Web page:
Great Ci'en Monastery Great Wild Goose Pagoda 大慈恩寺大雁塔https://architecturasinica.org/place/000295a
- Great Wild Goose Pagoda (English)
- Dayanta (English)
- 大雁塔 (Traditional Chinese)
- 大雁塔 (Simplified Chinese)
- Dàyàntǎ (Pinyin)
- Ta-yen-t’a (Wade-Giles)
- Great Ci’en Monastery Great Wild Goose Pagoda (English)
- 大慈恩寺大雁塔 (Traditional Chinese)
- 大慈恩寺大雁塔 (Simplified Chinese)
- Ci'ensi Dayanta (English)
- Lat. 34.219571° Long. 108.959166°
Dayanta, or the Great Wild Goose Pagoda, is a square, seven-story tower-style pagoda (louge shi ta 樓閣式塔) made of brick and located in the Great Ci’en Monastery, in southern Xi'an, Shaanxi. It is registered as a Major Historical and Cultural Site protected at the National Level. Dayanta was one of the essential landmarks of Chang’an, the capital of the Tang dynasty, and continues to be a landmark in today’s Xi’an. Dayanta was first built in the third year of Yonghui period (652 A.D) as a square five-story structure. According to the Da Tang Da Ci'ensi sanzang fashi zhuan 大唐大慈恩寺三藏法師傳, the pagoda was designed by Xuanzang (602–664) following images in sutras he had brought back with him from India. The initial proposal was for a stone futu (shi futu 石浮圖), however the decision was made to construct the ta 塔 of brick following the "system of the Western regions" (Xiyu zhidu 西域制度). It was 140 feet (chi 尺）wide with five storys reaching approximately 180 feet high including the finial. The Song period Chang'an zhi 長安志 characterized the original structure as a stupa (sudubo 窣堵波) to preserve hundreds of Buddhist statues and scriptures within Ci’en Monastery (Yang 2007, 3-4; T 2053.260). After the original structure's collapse, Wu Zetian (Wu Zhao, r. 690-705) supported the reconstruction of the monument, in this case into a seven-story (or, according to some sources, ten-story) brick pagoda (Wong 2018, 28). The tower was repaired during the Five Dynasties, and, during the Wanli period (1573-1620) of the Ming dynasty, brick walls were added to create its present appearance (Guojia wenwu ju 1998, 45).1
The pagoda is 64.517 meters high, and the lowest story is 25.5 meters wide. The square foundation has side lengths from 45.5-48.5 meters. The whole pagoda imitates a wooden structure, with inward-sloping pillars and lintels (lan'e 闌額) made of brick. The pillars and lintels divide the wall surfaces into five to nine bays, depending on the floor--the first and second floors have nine bays; the third and fourth have seven bays; and from the fifth to the top floor, there are five bays on each side. Each leaning pillar supports a cap block (ludou 櫨枓) above which are corbeled eaves (diese chuyan 疊澀出檐) with water-chestnut shaped (lingjiao 菱角) triangular dentals. There are arched doorways in the central bay of each façade leading into square interior chambers. Inside the tower wooden staircases give access to the upper stories. The top of the pagoda is composed of flat bricks rising up to a pointed roof surmounted by a glazed ceramic gourd-shaped finial (tacha 塔剎). The limestone door lintel on the ground floor is carved in low relief, there are also Buddha niches and two Tang steles on either side of arched doorway on the south side. It was repaired again in 1954-1955, and in 1989 measurements indicated that the axis of the tower body deviated 1.005 meters to the northwest (Guojia wenwu ju 1998, 45).2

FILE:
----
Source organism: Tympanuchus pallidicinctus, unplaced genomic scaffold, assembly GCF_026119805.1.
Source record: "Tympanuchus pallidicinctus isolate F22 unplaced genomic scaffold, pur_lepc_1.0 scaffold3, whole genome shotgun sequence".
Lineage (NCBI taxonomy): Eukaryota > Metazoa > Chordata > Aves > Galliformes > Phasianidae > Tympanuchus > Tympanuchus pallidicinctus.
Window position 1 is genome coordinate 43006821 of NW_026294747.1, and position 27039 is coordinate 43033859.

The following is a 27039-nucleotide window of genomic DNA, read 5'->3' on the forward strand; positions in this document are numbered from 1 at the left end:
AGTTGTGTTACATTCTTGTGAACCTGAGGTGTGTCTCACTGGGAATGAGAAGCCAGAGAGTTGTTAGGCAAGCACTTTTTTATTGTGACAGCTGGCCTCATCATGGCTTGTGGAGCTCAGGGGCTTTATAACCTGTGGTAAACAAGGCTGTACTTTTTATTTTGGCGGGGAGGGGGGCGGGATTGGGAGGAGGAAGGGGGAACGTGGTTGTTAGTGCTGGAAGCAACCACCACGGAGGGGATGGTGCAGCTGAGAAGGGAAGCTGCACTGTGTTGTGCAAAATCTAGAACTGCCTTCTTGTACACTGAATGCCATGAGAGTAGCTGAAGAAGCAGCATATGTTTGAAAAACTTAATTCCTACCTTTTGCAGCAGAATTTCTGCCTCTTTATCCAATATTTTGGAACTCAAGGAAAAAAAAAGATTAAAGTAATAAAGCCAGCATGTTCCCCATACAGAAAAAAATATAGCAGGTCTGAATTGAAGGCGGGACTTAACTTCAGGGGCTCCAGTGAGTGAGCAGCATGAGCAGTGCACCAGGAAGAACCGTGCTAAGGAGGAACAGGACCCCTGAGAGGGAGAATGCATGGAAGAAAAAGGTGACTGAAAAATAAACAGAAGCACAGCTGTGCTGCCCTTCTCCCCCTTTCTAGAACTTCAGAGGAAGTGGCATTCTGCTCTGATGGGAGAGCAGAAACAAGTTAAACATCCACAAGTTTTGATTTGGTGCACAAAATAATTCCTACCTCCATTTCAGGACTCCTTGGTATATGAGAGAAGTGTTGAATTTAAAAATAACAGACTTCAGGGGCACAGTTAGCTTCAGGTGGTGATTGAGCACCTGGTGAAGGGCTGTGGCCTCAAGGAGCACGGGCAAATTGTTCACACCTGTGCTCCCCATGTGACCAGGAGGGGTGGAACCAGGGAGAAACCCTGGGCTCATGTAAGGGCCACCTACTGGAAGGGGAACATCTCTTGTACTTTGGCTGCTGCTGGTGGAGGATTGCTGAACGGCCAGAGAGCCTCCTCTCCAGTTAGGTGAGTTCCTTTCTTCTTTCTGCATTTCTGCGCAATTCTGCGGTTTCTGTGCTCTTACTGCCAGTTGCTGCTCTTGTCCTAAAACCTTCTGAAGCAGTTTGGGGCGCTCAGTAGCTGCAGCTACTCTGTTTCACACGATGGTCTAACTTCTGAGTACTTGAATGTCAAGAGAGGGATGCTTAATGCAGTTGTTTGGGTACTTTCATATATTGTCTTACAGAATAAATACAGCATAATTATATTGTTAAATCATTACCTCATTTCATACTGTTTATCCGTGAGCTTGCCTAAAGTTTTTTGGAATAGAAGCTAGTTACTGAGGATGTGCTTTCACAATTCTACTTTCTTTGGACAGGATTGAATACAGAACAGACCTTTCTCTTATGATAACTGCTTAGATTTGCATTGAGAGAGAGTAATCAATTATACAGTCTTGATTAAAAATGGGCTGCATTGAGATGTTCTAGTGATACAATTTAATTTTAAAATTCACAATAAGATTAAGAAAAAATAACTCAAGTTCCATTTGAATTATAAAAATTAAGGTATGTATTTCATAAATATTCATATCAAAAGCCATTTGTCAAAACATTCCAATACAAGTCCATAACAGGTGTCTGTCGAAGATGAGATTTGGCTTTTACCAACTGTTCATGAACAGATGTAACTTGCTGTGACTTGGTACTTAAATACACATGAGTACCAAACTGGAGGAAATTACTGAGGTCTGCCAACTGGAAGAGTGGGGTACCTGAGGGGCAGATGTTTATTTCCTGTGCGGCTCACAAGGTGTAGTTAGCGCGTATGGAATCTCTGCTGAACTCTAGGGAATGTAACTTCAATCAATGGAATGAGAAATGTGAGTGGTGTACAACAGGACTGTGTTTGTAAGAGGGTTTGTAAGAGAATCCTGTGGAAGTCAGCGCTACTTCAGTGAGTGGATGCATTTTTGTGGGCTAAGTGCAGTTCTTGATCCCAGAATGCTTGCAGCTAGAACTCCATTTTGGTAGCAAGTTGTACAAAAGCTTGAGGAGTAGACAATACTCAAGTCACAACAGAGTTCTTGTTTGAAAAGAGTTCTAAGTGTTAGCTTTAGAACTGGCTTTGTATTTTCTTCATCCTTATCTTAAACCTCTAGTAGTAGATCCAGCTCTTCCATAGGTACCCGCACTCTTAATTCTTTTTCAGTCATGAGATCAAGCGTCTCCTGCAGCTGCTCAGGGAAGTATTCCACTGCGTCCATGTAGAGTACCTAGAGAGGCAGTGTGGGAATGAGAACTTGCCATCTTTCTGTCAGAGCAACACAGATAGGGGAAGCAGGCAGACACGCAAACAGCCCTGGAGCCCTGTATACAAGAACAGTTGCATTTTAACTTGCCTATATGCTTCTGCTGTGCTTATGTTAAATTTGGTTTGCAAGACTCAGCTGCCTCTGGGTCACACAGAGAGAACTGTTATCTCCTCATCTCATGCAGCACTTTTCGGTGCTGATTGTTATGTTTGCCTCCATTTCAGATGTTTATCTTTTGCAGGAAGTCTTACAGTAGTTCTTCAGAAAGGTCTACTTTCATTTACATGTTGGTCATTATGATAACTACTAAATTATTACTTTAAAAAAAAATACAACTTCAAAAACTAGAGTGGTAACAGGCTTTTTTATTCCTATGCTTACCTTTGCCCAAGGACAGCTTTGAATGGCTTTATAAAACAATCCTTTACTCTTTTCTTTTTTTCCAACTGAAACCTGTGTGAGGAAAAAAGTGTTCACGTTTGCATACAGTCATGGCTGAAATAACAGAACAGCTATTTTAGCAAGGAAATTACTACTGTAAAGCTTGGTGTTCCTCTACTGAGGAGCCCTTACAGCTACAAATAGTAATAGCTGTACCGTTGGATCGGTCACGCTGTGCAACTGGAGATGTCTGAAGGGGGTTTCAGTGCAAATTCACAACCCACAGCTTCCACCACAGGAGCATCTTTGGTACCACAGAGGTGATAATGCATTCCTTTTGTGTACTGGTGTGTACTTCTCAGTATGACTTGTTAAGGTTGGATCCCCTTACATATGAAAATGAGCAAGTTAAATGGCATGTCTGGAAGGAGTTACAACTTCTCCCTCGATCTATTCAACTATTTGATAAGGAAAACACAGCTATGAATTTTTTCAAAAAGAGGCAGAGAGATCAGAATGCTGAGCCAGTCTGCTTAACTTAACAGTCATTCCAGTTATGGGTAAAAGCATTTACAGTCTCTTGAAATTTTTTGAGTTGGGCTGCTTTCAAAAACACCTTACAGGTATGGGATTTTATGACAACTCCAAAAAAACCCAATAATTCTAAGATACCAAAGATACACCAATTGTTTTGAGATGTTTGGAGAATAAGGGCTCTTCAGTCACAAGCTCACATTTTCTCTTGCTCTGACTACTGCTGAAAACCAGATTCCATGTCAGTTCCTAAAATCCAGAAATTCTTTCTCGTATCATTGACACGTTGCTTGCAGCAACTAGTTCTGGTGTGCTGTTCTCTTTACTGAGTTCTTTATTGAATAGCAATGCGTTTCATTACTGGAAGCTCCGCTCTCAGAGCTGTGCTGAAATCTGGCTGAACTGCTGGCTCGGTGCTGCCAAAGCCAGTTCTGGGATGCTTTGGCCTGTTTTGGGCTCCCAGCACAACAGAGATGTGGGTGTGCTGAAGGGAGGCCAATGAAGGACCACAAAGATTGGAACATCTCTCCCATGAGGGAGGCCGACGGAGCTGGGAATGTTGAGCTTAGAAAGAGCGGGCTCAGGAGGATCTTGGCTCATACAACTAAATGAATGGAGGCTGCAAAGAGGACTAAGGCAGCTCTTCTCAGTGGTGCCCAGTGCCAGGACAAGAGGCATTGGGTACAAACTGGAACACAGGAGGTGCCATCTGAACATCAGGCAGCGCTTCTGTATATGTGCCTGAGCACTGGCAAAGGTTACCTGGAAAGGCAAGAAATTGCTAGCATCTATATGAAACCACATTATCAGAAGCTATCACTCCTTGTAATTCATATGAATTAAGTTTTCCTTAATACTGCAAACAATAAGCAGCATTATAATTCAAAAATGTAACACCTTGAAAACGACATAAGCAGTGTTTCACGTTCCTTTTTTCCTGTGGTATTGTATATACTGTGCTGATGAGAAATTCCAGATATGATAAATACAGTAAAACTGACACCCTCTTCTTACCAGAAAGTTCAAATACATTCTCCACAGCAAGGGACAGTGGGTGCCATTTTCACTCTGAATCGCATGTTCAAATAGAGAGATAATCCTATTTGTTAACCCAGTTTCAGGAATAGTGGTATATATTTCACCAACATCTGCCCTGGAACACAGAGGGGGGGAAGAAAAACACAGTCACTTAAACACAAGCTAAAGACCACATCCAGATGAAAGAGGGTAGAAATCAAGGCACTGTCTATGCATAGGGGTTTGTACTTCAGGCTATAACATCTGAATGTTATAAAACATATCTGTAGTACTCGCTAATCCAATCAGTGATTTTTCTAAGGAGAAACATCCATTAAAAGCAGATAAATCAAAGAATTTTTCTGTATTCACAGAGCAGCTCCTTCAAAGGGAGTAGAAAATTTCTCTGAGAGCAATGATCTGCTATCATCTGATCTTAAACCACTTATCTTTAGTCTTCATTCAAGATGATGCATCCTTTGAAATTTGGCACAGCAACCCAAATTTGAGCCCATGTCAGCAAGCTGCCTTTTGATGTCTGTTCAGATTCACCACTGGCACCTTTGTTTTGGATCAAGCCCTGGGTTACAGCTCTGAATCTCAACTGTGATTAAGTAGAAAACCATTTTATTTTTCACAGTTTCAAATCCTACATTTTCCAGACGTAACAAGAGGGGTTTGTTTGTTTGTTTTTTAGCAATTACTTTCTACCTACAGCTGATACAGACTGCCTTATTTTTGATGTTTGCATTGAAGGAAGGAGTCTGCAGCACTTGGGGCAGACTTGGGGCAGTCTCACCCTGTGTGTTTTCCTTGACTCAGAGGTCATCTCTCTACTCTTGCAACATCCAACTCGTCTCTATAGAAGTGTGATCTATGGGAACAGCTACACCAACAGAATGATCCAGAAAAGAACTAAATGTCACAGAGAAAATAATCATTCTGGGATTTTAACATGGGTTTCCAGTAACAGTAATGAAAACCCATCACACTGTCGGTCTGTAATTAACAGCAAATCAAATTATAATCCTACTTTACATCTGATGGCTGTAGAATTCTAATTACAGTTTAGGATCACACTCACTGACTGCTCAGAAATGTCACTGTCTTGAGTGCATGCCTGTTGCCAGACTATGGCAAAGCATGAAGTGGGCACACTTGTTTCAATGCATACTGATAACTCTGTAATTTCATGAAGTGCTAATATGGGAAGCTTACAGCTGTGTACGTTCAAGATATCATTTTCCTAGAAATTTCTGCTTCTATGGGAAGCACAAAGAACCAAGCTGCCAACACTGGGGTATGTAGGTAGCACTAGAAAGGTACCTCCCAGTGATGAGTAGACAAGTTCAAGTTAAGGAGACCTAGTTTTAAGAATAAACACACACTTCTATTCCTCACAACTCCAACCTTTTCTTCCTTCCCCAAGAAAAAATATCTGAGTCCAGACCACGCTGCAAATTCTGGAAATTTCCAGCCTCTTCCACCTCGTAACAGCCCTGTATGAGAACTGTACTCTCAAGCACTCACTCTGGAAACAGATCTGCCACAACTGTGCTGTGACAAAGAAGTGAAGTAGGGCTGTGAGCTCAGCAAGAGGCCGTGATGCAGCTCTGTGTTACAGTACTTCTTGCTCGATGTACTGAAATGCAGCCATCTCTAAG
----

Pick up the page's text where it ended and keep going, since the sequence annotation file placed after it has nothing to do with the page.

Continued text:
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- 1 楊. 2007. 唐長安慈恩寺大雁塔初創形制破解, 1-10.; WONG. 2018. Buddhist Pilgrim-monks as Agents of Cultural and Artistic Transmission: the International Buddhist Art Style in East Asia, ca. 645-770, 28.; 国家文物局. 1998. 中国文物地图集. 陕西分册, II:45-46; 138-C1-1.
- 2 国家文物局. 1998. 中国文物地图集. 陕西分册, II:45-46; 138-C1-1.
- 3 WILKINSON. 2000. Chinese History: A Manual, 12.
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How to Cite This Entry
Bibliography:Tracy Miller et al., “Great Ci'en Monastery Great Wild Goose Pagoda 大慈恩寺大雁塔 .” In Architectura Sinica, edited by . Entry published December 8, 2021. https://architecturasinica.org/place/000295a.
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Entry Title: Great Ci'en Monastery Great Wild Goose Pagoda 大慈恩寺大雁塔
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